Reply
    • Sarah, So sorry to hear about the betrayal and the ongoing trust issues in your marriage. Sounds devastating. I can see where that would be taking a lot of your energy to try to sort out. I hear you saying that you want your family back and you love your husband, and the issue is feeling like you might be a fool for trusting him again. I think there’s every reason to be hopeful and that your faith will be rewarded, but I think it will be very tricky to go through all this alone. I would love to see you get some support if possible. Consider applying for a complimentary discovery call to uncover the best move for your marriage. You’ll find it valuable. You can do that here:
      https://lauradoyle.org/marriage-relationship-coaching/

      Reply
  18. Thankyou for your post I have read The Empowered Wife and implementing the 6 skills. After 15 years married I starved my husband of oxygen. Till he was done and has no feelings for me anymore although says he soesnt hate me. I am struggling with fear of him leaving. The councillor whom his mother told him to go to told him that he should leave our home and cut all ties with me. I now live in fear he will be gone. I know i cant control that and I need to focus on me and stay off his paper..I am anxious everyday as he had an emotional affair with another women (he seperated from me and lives in the spare room). Now when I express my desires to spend time with him he rejects it and says he would rather spend time alone as he never gets to do anything himself. Even though he is never home he has thrown himself into his sports rather than spend time with me. I really want a happy loving long marriage. I feel I am doing things to fast and too much it’s been only 4 months since he told me how he felt. I think i need to back off but it’s so hard when I crave his affection (even though we are intimate he says its just sex abd nothing else) i am heartbroken daily. Please give me some advice thanks

    Reply
    • Sarah, You must feel very low–I’m sorry that you’re going through that. I invite you to apply for a complimentary discovery call to get support and save your marriage. It’s possible to get what you want in this marriage, but it’s tricky to practice the Intimacy Skills all alone. You’ll find the discovery call very valuable. You can apply here:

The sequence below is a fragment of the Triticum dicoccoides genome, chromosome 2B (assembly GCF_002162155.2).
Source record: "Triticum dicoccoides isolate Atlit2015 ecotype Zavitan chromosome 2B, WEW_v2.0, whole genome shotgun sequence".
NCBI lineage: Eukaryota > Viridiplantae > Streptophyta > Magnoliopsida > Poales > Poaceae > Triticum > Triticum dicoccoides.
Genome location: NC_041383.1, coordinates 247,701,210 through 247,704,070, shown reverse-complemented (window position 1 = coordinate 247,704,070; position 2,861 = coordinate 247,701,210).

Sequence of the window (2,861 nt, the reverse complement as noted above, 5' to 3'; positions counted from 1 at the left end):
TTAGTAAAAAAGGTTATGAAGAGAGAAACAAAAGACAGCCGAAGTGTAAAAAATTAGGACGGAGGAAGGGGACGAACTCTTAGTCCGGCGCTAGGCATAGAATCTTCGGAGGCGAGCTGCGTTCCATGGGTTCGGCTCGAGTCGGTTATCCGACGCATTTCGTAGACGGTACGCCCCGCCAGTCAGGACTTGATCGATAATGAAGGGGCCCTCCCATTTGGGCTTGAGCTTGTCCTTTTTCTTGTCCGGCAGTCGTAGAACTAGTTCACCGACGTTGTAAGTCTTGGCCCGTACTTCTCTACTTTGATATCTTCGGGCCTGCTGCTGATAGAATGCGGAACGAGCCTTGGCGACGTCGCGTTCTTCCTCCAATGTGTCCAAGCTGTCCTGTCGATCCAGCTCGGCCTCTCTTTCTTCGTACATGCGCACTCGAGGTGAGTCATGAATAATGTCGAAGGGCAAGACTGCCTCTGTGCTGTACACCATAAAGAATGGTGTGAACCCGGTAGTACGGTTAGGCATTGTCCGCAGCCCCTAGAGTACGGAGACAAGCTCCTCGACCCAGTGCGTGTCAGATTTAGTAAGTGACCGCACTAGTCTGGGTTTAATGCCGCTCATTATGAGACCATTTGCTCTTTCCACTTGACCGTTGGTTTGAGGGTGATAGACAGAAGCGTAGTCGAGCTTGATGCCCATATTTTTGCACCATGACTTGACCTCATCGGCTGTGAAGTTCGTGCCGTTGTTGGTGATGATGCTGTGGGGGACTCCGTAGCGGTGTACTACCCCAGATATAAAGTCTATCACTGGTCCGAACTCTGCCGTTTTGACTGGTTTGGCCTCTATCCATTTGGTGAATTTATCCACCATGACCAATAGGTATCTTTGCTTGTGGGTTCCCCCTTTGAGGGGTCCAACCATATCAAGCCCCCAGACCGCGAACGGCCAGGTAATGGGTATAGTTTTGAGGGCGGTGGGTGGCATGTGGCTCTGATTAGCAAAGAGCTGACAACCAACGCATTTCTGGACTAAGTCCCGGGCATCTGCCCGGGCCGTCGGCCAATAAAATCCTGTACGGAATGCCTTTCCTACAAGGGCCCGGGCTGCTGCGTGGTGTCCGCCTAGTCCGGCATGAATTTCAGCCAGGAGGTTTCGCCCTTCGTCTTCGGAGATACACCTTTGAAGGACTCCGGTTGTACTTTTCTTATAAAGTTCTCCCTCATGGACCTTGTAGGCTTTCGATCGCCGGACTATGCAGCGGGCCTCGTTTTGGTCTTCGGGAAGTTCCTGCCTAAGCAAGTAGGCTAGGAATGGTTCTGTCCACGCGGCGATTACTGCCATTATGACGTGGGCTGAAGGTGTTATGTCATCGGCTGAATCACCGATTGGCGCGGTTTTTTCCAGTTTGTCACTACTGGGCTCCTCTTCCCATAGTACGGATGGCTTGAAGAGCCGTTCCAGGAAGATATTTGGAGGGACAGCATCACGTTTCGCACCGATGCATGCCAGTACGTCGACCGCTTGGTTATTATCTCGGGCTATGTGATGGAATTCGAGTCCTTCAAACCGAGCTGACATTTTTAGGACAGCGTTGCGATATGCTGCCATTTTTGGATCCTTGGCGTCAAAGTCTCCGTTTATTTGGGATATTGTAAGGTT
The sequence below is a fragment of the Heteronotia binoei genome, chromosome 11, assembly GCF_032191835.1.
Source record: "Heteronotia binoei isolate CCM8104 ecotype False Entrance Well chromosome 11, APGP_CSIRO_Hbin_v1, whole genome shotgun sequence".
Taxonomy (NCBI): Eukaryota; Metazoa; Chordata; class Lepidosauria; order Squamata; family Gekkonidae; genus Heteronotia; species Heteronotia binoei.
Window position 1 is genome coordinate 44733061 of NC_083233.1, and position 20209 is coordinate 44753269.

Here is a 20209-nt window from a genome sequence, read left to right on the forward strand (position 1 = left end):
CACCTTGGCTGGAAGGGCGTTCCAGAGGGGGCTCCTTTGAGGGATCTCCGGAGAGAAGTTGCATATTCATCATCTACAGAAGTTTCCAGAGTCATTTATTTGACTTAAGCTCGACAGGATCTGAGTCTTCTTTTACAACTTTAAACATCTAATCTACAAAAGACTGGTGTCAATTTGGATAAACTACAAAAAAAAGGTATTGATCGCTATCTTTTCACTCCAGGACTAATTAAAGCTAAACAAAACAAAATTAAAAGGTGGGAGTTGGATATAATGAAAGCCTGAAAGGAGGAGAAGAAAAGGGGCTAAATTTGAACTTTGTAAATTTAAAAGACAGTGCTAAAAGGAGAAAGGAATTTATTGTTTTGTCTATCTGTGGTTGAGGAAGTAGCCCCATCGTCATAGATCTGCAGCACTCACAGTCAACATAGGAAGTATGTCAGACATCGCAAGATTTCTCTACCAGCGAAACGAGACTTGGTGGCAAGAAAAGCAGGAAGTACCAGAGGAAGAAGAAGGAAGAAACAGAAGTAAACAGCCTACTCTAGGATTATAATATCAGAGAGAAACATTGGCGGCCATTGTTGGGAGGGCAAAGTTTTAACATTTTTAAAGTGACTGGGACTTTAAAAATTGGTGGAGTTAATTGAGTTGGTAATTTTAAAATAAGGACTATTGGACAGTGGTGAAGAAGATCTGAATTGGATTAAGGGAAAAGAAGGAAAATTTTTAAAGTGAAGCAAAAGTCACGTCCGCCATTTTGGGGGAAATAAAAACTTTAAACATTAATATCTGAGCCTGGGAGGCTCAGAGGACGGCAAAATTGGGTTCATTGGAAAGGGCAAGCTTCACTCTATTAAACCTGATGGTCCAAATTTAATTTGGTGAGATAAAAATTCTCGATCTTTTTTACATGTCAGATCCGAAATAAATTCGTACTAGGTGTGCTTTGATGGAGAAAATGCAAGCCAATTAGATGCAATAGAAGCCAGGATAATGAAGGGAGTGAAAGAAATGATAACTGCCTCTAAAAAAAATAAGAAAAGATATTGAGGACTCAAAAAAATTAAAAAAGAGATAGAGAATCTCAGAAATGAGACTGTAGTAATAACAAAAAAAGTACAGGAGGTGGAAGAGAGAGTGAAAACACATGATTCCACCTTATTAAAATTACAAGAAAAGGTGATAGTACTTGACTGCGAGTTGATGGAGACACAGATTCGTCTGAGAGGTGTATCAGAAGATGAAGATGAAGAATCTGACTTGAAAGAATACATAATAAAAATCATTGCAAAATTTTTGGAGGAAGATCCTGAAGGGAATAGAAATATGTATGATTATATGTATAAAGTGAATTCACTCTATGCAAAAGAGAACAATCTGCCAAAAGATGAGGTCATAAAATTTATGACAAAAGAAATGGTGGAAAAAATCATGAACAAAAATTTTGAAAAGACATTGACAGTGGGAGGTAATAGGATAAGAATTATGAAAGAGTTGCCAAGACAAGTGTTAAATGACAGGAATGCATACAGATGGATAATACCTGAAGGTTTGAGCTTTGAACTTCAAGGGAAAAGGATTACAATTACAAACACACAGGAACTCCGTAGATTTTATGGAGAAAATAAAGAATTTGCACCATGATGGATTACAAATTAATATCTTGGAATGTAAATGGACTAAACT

https://lauradoyle.org/marriage-relationship-coaching/

      Reply
  19. thanks for your post. I understand how I should treat my husband. He sometimes told me that when I talk to him he has the feeling that he is the houseboy! I did not understand why before….now I know….so many remarks I got from him….everything is clear to me now.
    I have red your books, I’ve known them for seven years….however when everything was back on track with my h, I got back to my usual behaviors. Now I know that the book (surrounding wife) is for me a bedside reading and it’s a daily journey.
    ouch and financial handover really work ! and of course, respect, respect and respect….Thank you so much Laura !

    Reply
    • Nathalie, You’re welcome! I’m happy to hear you’re having clarity about your relationship! I’m the same as you in that I start to get off track again if I don’t talk about it with other women and have their support. That’s why I created programs where we can support each other. I need them as much as anybody. Thanks for being on the journey with me.

      Reply
  20. Hi, I wasn’t very respectful of my husband it seems I didn’t have the ability to be. He was learning disabled and a highly functioning autistic human being. I didn’t see it till after we were married. He was abusive and simply mean. I tried to make it work for ten years. He filed for divorce and is simply even worse. I just want peace in the relationship. We have many children and I’d just like to survive. How can I create a positive relationship with him and find a new man who is whole?

    Reply
    • Aliza, That sounds incredibly hard and painful and scary! I’m sorry to hear about the mean treatment and the breakup of your big family. I’d love to see you get your hands on the 6 Intimacy Skills which will help you create peace with your husband and create the kind of relationship you dream of. It must have taken courage for you to reach out to me, and I’m standing for you to not just survive but to feel loved again! I invite you to my free webinar on How to Get Respect, Reconnect and Rev Up Your Love Life, which you can register for here:
      https://lauradoyle.org/swewtraining/

      Reply
  21. Am pleased with all your efforts to amend relationships. I broke up with my boyfriend, I just see how I contributed towards the break up. So sad about it now. I just don’t know how to make things right now that he has a different girlfriend. Pliz help

    Reply
    • Doris, I’m sorry to hear about the breakup and that your boyfriend is seeing someone else. I would be very sad too. I admire your vulnerability and your awareness.

      I had a lot of sadness about my relationship, especially once I saw how I had contributed to the rift. The 6 Intimacy Skills gave me the tools to attract him back, so now I have the playful, passionate marriage I’d always wanted.

      You too can create the relationship of your dreams. I’ll show you how in my upcoming free Introductory Course on the 6 Intimacy Skills at https://lauradoyle.org/swewtraining/.

      Reply
    • Doris, I’m sorry to hear you’re going through the pain of your man being with someone else. I love your hope and your openness to trying something new.